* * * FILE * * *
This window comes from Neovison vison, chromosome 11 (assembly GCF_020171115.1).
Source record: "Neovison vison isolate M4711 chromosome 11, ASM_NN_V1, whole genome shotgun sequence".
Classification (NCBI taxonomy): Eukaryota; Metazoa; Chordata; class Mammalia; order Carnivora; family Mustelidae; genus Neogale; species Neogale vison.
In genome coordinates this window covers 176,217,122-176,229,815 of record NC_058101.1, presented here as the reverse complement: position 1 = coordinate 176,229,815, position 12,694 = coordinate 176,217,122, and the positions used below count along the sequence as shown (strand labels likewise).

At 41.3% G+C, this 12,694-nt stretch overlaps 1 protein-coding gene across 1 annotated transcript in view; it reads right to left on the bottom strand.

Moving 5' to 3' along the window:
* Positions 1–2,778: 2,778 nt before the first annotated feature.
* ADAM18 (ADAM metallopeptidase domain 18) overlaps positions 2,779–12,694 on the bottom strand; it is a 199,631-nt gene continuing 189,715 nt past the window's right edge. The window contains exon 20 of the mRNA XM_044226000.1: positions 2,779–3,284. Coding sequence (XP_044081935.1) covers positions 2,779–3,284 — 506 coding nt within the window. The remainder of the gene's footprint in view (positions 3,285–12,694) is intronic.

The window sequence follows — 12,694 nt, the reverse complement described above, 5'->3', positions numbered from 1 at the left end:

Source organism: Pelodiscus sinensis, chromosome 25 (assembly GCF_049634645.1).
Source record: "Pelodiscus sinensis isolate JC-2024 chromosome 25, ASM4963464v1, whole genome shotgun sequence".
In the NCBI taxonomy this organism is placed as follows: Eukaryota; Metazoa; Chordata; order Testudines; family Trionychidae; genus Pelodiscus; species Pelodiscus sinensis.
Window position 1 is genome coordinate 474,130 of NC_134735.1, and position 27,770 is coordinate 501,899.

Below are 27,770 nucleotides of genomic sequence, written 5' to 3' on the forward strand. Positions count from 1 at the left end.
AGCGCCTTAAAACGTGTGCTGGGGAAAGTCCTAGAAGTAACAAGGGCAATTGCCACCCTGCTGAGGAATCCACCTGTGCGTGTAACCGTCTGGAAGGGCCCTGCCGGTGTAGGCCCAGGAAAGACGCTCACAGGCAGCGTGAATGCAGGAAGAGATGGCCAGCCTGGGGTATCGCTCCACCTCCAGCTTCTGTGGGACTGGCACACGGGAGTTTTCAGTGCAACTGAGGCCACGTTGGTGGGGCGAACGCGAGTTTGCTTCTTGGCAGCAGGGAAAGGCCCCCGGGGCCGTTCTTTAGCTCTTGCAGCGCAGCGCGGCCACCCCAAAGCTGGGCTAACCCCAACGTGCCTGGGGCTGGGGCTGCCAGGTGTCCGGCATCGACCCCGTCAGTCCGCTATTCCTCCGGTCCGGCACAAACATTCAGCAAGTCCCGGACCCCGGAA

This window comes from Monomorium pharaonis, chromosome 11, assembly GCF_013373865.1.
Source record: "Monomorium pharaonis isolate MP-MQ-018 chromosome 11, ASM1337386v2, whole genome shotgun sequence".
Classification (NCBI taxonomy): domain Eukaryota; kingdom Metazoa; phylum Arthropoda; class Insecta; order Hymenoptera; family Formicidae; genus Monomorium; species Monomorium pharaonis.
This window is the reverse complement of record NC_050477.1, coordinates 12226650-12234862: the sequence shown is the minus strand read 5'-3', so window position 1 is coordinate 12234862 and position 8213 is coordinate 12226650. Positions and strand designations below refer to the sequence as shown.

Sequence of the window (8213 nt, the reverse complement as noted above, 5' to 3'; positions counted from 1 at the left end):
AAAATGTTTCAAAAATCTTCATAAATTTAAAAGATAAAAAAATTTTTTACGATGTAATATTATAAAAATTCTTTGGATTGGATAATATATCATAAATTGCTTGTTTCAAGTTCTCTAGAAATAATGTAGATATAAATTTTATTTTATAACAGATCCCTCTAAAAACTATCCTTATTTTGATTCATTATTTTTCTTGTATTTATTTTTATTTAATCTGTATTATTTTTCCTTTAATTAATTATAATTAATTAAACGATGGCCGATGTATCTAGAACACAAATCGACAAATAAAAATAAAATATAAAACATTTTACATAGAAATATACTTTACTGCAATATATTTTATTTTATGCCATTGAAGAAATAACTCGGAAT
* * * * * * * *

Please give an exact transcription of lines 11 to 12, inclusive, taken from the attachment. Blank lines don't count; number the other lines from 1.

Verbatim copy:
Source record: "Pelodiscus sinensis isolate JC-2024 chromosome 25, ASM4963464v1, whole genome shotgun sequence".
In the NCBI taxonomy this organism is placed as follows: Eukaryota; Metazoa; Chordata; order Testudines; family Trionychidae; genus Pelodiscus; species Pelodiscus sinensis.